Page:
The ungenerousness and ungallantry of objecting to elect Dr. Sturgess as Senior Assistant Physician to the National Hospital on account of his being married to a lady doctor is obvious, and shines out in the more glaring colours from the fact that the Hospital owes its very existence to the unselfish, long-continued, and indomitable exertions of a lady—Miss Johanna Chandler—whose noble efforts, when they became known through the advocacy of the late Mr. Alderman Wire, were promptly seconded by the Baroness Burdett-Coutts, and, later, were, largely by the labours of women, carried into practical effect.
The book contains quite a lot of material relating to great-grandfather Thomas’s eldest brother, George W. Butler (b.1838), a cleric and, it turns out, Principal of the “Operative Jewish Converts Association” – which was, I think, more a society to find work for converts than an actively proselytizing body, though I’m not certain. George was fiercely anti-Rome, and author of pamphlets such as Who Hath Bewitched You? (1874), addressed to his fellow Evangelical clergy, whom he sees as in danger of being submerged in the excesses of neo-Gothic ritualism and the wash of the Oxford Movement. The whole pamphlet is pasted into my book, and it gives quite an insight into recent changes in church architecture, liturgy, dress, and so on. Here are few tasters from from George’s lengthy menu of popish plots:
The communion table is raised upon a stone platform approached by steps, and instead of standing upon bona fide legs like other tables, is often boarded up like a box. We dare not assert that these changes are intended to give the notion of an altar, because we should be contradicting the comforting assurance of a recent Episcopal declaration on the subject...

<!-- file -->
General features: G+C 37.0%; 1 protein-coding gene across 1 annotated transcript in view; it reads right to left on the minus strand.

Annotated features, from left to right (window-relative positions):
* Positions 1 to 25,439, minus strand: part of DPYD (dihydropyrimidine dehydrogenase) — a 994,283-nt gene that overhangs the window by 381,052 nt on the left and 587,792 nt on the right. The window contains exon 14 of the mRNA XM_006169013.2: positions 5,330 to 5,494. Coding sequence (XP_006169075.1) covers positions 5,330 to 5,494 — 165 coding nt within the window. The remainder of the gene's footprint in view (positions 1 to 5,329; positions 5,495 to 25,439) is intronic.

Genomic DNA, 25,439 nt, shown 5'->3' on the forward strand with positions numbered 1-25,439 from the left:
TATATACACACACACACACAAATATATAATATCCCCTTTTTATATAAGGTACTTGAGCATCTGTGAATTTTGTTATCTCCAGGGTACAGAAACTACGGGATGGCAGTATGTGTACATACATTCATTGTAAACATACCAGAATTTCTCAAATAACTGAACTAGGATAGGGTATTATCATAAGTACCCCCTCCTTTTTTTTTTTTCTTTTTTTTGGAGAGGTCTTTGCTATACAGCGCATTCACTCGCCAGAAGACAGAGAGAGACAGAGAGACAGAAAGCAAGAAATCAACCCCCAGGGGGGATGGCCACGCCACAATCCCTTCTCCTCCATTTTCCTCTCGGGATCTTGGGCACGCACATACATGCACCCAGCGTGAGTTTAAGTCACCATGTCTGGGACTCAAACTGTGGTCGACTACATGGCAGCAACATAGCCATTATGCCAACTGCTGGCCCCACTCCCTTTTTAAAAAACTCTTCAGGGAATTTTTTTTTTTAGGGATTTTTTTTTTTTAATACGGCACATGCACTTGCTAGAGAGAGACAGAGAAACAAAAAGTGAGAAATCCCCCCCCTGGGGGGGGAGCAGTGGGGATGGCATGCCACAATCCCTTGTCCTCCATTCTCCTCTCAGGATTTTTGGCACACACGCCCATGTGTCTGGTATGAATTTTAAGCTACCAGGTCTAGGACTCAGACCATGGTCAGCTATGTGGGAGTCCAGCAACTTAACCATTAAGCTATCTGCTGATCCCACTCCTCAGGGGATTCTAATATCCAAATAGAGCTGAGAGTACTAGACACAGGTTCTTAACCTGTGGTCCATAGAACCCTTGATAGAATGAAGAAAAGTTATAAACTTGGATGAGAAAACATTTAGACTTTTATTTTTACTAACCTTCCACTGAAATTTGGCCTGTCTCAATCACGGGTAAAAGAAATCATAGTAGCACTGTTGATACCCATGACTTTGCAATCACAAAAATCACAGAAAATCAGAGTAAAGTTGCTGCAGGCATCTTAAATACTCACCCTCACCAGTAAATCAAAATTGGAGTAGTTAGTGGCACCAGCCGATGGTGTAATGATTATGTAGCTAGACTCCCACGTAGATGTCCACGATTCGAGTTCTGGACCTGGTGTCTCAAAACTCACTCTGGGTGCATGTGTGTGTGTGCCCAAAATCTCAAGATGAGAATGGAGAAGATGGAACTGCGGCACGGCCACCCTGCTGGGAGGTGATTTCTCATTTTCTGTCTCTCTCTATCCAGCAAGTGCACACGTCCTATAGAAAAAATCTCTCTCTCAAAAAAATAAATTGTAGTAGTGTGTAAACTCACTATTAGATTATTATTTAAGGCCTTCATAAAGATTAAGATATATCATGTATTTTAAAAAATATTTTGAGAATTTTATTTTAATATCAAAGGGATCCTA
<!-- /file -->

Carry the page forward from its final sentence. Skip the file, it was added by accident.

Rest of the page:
The sober cheerfulness of the better class of the churches of our childhood has given place to a tawdry mediaevalism. The walls are decorated with trumpery metal scrolls inscribed with text of Scripture in semi-hieroglyphic characters, the very reverse of those which a common-sense tradesman would choose wherewith to advertise his wares. These are emblazoned in gaudy colours more suited for a show at a market-place thatn for GOD’s house. Winged angels show their heads and shoulders at various corners. The comely chandeliers with their ground-glass globes are replaced by a corona lucis of brick-red relieved with light blue colour, with trefoil and passion-flowers of iron work. This stands in the chancel; while blinding naked gas-lights with triple jets glare at “evensong” in all the aisles. Signs and symbols, triangles, monograms, and fleurs-de lis, (and, if it be Easter-tide or Christmas, wreaths of evergreen and bouquets) are seen from end to end. The sign of the cross is ubiquitous. Outside—on the steeple, on the gables, in the churchyards, on the very gutter pipes it is conspicuous; Inside—on the walls, on the tessellated pavement, on the bench-ends, in all the fittings down to the very nail-heads on the doors, it constantly reappears. Every penny dropped into the alms-box must be sanctified by passing through a cruciform aperture...